#DontLoseHope: East End Sisters Uncut fights back against closure of women-only hostel in Tower Hamlets
Sunday, October 29, 2017
Feminist protest group, best known locally for taking over an empty council flat in Hackney in 2016, launches campaign to save women-only Whitechapel hostel
Group disrupted busy Brick Lane today to demand the hostel is kept open and that there are no cuts to women-only hostel provision
Key decision makers will meet at Tower Hamlets Council cabinet meeting on 31st October.
Photo credit: Oonagh Cousins
Feminist direct action group Sisters Uncut today launched a campaign to save Hopetown women-only hostel in Whitechapel from being closed by Tower Hamlets Council. The council plans to close the women-only hostel and cut women-only hostel beds in the borough by one third.
The group disrupted busy Brick Lane market with a 15-metre banner saying “Tower Hamlets Cuts Hope for Survivors”, and distributed hundreds of flyers to passersby highlighting the hostel closure.
The council plans to close the women-only hostel, open a men’s hostel in its place, and move the women-only hostel premises to a new location where there will be ⅓ fewer beds. They have already begun emptying the hostel by issuing eviction notices to residents. The cuts are being made by the council’s housing department and have been approved by the council’s Cabinet including Mayor John Biggs and Councillor Denise Jones (Cabinet Member for Health & Adult Services). The protest group has launched its campaign to save the hostel ahead of the next Cabinet meeting on Tuesday 31 October.
East End Sisters Uncut is highlighting that most homeless women and non-binary people have experienced violence or abuse, and that domestic violence is a major cause of homelessness for women. For this reason, gender specific hostel services are absolutely vital for survivors. The group are in touch with residents who say that the council are forcing survivors to move into mixed accommodation with men, and that residents with complex health needs are being sent miles away from their care and support services. If they refuse this inappropriate housing, they will be made homeless.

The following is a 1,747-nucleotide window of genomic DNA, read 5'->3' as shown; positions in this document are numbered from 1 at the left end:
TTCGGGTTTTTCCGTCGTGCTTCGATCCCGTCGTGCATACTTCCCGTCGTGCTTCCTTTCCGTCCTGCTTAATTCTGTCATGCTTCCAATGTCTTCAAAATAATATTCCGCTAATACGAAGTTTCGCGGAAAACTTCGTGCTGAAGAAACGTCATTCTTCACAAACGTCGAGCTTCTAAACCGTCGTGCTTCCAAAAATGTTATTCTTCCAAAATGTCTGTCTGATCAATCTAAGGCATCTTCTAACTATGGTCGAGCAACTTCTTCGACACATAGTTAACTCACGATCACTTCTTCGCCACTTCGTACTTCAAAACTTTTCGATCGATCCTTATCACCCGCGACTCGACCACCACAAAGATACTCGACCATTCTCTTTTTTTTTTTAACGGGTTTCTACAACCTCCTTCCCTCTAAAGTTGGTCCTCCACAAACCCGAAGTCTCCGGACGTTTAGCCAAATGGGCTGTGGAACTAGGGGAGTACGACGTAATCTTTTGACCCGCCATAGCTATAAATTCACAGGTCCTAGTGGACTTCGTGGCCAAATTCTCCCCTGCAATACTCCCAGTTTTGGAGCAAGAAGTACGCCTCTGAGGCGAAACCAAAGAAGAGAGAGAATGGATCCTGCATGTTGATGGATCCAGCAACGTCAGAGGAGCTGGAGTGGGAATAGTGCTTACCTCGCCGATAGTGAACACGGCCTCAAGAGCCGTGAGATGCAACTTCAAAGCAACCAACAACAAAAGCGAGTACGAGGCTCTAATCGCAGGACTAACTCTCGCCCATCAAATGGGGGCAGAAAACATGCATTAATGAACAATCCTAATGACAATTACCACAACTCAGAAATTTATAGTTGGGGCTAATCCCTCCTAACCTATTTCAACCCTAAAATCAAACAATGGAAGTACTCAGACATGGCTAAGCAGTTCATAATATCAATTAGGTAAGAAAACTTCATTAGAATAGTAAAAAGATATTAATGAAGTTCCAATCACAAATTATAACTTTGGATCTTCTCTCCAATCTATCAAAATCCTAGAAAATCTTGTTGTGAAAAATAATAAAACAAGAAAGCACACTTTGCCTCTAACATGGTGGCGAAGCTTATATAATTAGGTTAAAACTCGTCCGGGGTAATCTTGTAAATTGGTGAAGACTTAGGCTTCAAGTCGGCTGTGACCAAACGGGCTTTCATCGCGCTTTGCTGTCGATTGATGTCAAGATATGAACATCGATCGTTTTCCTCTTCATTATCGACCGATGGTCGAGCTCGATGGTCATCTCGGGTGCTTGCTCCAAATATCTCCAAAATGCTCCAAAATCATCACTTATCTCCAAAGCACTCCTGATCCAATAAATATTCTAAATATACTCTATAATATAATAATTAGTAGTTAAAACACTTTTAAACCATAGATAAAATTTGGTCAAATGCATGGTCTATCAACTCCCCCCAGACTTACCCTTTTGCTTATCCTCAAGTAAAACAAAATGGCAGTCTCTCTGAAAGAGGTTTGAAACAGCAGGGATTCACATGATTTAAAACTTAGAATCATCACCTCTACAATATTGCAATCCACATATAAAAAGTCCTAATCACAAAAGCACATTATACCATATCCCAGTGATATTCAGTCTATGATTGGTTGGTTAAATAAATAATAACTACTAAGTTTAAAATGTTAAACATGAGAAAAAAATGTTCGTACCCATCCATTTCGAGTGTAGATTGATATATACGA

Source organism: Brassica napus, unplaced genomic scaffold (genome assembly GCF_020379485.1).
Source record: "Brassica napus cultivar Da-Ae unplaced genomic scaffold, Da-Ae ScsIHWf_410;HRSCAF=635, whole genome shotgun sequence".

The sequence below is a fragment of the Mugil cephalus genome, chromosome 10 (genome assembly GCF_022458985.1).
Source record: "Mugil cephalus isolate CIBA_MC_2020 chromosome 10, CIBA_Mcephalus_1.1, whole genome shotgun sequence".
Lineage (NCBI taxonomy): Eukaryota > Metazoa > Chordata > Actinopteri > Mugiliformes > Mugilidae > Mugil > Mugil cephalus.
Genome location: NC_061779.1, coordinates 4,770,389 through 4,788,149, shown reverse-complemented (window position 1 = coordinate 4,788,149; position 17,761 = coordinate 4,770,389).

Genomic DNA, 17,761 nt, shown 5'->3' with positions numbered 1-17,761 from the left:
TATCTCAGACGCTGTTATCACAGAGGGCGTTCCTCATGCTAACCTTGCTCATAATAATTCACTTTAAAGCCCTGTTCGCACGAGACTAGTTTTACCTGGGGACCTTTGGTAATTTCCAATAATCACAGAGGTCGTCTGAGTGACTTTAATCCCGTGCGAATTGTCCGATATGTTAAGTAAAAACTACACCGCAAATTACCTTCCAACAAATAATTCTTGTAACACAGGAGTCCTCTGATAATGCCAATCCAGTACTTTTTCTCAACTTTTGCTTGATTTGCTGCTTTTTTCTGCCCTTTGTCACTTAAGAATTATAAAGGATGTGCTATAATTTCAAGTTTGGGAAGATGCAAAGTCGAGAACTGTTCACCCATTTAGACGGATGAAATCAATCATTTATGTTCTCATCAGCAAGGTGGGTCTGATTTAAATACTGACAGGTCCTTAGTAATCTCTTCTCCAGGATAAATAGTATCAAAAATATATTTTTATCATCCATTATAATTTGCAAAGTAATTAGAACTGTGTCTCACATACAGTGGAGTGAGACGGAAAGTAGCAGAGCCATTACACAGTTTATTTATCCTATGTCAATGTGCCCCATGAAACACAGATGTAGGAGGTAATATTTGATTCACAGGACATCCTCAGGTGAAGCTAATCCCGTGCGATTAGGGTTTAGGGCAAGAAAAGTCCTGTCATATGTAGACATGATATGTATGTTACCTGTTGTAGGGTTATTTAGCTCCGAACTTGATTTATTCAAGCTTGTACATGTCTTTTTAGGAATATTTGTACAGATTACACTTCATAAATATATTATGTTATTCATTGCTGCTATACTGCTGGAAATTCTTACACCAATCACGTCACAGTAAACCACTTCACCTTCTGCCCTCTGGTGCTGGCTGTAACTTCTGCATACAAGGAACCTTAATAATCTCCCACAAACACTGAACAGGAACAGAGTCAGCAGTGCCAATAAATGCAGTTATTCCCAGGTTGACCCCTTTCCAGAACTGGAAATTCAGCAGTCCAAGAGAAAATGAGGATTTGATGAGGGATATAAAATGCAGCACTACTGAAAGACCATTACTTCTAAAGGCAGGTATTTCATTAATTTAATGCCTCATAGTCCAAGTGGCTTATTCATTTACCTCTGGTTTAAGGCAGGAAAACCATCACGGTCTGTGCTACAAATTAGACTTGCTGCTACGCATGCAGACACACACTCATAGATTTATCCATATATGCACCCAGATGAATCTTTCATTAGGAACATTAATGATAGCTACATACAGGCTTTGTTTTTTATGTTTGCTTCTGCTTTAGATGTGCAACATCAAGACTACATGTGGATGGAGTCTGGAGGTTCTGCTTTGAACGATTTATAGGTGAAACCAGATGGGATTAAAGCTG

Sisters Uncut believes that a key motivation for the decision is to move sex working women away from Brick Lane and out of sight, rather than provide them with the support services that they need. This is social cleansing.
The group is demanding that Tower Hamlets Council keeps Hopetown open, retains all of its current women-only hostel beds, and invests in social housing and support services for women and non-binary people. They are asking people to sign a petition to support these demands.
A resident of the hostel, who asked to remain anonymous due to fears of being further victimised by the council, said: “The council is treating me and the other women like we’re nothing. They just want to save money at our expense. They are threatening to find us ‘intentionally homeless’ if we turn down housing that is completely inappropriate for us. I’m scared I will have nowhere to go.”
Mariam Peters, a domestic violence support worker who joined the protest, said: “Homelessness is rising and I see many women and non-binary people everyday who are homeless due to domestic violence. With funding for refuges being cut and a crisis in social housing, hostels like Hopetown are vital for survivors.
Notes for Editors:
East End Sisters Uncut is part of Sisters Uncut, a direct action group known for using bold tactics to protest cuts to domestic violence services. The East End group is well known locally for reclaiming an empty council flat in neighbouring Hackney in 2016, in protest at the number of council homes lying empty in the borough whilst domestic violence survivors were being turned away from refuges
Sisters Uncut is formed of non-binary people and women. Non-binary people don’t identify their gender as “male” or “female”; they may identify as neither, both or differently at different times. Non-binary people are often erased from official statistics as gender is only recorded as male/female but still disproportionately experience gendered violence – research shows that 39 per cent have experienced domestic violence.